Measuring and understanding the electronic structure and correlated dynamics of matter on its natural timescale represents the main thrust of ultrafast laser science. Electron correlations affect essential properties of complex systems ranging from configuration interactions in molecules to cooperative phenomena in solids, such as superconductivity. Our knowledge of the electronic structure of matter originates from several decades of research on photoionization and photoelectron spectroscopy6,7,8, mainly driven by the development of synchrotron-based sources. Recent advances in strong-field physics have opened an alternative approach to probing both the electronic structure1,9 and the dynamics10,11,12 of molecules using table-top laser sources. These new methods rely on the recollision of an electron, removed from the molecule by a strong laser field, with its parent ion13, as illustrated in Fig. 1a. The electronic structure of the molecule is encoded in the emitted high-harmonic spectrum through the amplitude and phase of the photorecombination matrix elements4,11,14,15.

Figure 1: Steps for harmonic generation.
figure 1

a, In the usual three-step model, an electron is tunnel ionized from the valance shell, accelerates in the continuum and then recombines to the state from which it came. b, With inelastic scattering, the returning electron can promote a lower-lying electron into the valance band and then recombine to the vacancy in the lower-lying state. In both cases, a 100 eV photon is emitted by recombination to a 5p vacancy (a) or a 4d vacancy (b).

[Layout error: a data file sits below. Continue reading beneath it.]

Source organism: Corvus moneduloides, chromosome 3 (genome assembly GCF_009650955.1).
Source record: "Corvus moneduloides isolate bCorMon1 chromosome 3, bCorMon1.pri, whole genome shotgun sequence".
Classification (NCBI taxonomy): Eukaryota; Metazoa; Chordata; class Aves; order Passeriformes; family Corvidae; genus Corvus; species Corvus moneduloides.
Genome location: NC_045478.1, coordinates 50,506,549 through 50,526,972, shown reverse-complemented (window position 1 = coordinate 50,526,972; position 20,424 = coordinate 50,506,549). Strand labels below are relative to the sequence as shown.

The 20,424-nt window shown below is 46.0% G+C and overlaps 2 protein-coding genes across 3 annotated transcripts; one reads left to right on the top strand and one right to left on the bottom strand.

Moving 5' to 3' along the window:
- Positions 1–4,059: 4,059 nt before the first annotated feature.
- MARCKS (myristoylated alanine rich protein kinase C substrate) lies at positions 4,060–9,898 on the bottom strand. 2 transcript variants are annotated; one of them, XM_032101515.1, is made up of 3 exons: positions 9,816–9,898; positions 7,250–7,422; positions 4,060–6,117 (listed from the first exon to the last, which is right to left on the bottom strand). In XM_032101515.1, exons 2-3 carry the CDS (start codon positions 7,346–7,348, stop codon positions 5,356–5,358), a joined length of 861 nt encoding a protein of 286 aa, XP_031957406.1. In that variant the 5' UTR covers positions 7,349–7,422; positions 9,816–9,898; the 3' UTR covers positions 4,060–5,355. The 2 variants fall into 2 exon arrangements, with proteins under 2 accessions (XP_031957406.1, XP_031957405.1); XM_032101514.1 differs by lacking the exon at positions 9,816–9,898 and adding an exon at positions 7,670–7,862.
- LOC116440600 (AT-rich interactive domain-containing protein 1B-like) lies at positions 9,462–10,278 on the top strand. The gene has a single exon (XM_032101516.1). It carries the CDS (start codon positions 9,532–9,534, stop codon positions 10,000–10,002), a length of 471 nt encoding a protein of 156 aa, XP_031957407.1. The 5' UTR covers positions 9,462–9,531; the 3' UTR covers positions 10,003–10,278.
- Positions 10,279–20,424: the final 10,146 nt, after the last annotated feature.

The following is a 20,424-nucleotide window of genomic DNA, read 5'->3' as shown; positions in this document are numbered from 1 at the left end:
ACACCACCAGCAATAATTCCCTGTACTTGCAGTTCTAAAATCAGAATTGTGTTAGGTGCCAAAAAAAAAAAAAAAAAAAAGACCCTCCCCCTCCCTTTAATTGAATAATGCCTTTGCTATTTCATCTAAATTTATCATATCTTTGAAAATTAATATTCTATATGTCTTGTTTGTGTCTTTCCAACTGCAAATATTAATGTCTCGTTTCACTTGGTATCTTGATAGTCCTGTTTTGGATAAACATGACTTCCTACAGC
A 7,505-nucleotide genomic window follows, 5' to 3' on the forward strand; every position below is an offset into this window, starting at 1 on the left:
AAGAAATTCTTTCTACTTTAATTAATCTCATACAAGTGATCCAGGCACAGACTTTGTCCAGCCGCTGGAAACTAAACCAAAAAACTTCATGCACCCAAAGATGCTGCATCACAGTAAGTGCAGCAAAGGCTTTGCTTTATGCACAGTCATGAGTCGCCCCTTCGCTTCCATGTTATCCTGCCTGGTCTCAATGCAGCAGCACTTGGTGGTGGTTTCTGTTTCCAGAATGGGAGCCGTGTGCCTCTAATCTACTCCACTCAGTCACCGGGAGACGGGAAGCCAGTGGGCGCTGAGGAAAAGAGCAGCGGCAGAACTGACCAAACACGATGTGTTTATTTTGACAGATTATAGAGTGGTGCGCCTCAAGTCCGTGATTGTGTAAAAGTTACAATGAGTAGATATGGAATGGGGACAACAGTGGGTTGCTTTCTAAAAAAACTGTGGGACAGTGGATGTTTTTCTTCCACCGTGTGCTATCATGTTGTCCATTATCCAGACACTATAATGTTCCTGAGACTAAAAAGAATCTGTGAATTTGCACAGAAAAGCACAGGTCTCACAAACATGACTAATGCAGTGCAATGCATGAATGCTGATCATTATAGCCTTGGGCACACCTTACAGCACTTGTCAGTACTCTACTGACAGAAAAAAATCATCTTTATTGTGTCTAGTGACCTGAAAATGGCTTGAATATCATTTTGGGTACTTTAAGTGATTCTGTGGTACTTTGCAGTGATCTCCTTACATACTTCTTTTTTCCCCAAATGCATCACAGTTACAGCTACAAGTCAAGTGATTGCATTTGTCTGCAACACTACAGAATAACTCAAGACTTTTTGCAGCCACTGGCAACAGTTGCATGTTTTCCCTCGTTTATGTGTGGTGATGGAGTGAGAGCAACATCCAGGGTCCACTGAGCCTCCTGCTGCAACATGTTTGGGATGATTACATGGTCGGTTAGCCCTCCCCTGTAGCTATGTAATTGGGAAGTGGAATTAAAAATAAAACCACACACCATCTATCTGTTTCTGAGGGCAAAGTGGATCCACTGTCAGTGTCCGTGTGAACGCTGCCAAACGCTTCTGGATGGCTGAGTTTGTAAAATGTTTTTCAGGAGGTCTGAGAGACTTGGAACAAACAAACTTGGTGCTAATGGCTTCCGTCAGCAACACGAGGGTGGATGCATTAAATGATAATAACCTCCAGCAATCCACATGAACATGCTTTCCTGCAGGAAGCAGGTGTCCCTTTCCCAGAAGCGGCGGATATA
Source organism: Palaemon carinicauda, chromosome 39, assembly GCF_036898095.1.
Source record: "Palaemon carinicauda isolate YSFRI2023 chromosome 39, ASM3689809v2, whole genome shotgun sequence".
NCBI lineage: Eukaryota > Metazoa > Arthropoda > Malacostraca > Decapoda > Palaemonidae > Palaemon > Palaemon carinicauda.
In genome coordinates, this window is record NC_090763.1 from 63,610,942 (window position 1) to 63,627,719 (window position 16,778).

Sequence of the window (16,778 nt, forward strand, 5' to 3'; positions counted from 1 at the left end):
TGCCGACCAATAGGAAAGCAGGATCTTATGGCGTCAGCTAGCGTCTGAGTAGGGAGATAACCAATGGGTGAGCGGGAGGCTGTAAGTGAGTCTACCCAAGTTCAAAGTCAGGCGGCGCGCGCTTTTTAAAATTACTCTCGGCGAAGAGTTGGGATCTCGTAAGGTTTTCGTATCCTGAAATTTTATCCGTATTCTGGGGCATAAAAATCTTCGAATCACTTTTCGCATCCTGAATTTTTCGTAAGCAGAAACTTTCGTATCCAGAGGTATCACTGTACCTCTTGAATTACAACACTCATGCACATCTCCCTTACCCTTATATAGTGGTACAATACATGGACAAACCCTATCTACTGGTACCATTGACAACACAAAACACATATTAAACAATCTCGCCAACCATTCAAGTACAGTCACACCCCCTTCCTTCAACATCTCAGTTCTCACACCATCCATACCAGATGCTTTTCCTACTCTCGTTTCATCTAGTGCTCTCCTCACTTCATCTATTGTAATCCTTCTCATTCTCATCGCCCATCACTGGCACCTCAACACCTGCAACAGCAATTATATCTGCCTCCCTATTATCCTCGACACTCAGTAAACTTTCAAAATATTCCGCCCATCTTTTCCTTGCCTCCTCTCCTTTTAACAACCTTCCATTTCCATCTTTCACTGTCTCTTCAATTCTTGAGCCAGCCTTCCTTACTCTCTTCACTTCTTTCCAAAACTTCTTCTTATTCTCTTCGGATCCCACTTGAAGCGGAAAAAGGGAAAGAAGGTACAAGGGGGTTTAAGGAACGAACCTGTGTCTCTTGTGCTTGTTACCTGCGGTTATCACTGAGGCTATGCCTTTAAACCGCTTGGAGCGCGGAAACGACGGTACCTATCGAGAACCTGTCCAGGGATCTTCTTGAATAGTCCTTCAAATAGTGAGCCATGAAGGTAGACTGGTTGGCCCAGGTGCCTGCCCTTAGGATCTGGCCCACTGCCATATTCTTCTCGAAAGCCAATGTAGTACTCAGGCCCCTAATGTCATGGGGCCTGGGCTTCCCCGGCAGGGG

We use high-harmonic spectroscopy to investigate a new class of collective electronic dynamics—induced and probed by the recombining electron. The kinetic energy of the returning electron is usually much larger than the difference between electronic energy levels of the parent ion. Consequently, inelastic scattering followed by recombination is energetically possible, as illustrated in Fig. 1b. Using the xenon atom as an example, we demonstrate that such processes indeed occur and that they can locally enhance the efficiency of high-harmonic generation (HHG) by more than one order of magnitude. We show that such a seemingly complex pathway contributes significantly to the phase-matched process. This observation uncovers a new unexpected facet of high-harmonic spectroscopy—it provides access to electron correlations that are otherwise very difficult to observe. Our results indicate that electron–electron excitations may be ubiquitous in high-harmonic spectroscopy experiments. High-harmonic spectroscopy gives access to multi-electron dynamics through their spectral signature, much as in photoionization studies, but it offers the additional potential of attosecond temporal resolution. Until recently, HHG was interpreted within the single-active-electron approximation. HHG experiments in preformed, transition-metal plasmas16 demonstrated significant enhancements of a single harmonic order. These enhancements were recently interpreted17 to be caused by Fano autoionizing resonances and 3d–3p transitions, underlining the importance of multi-electron effects in HHG.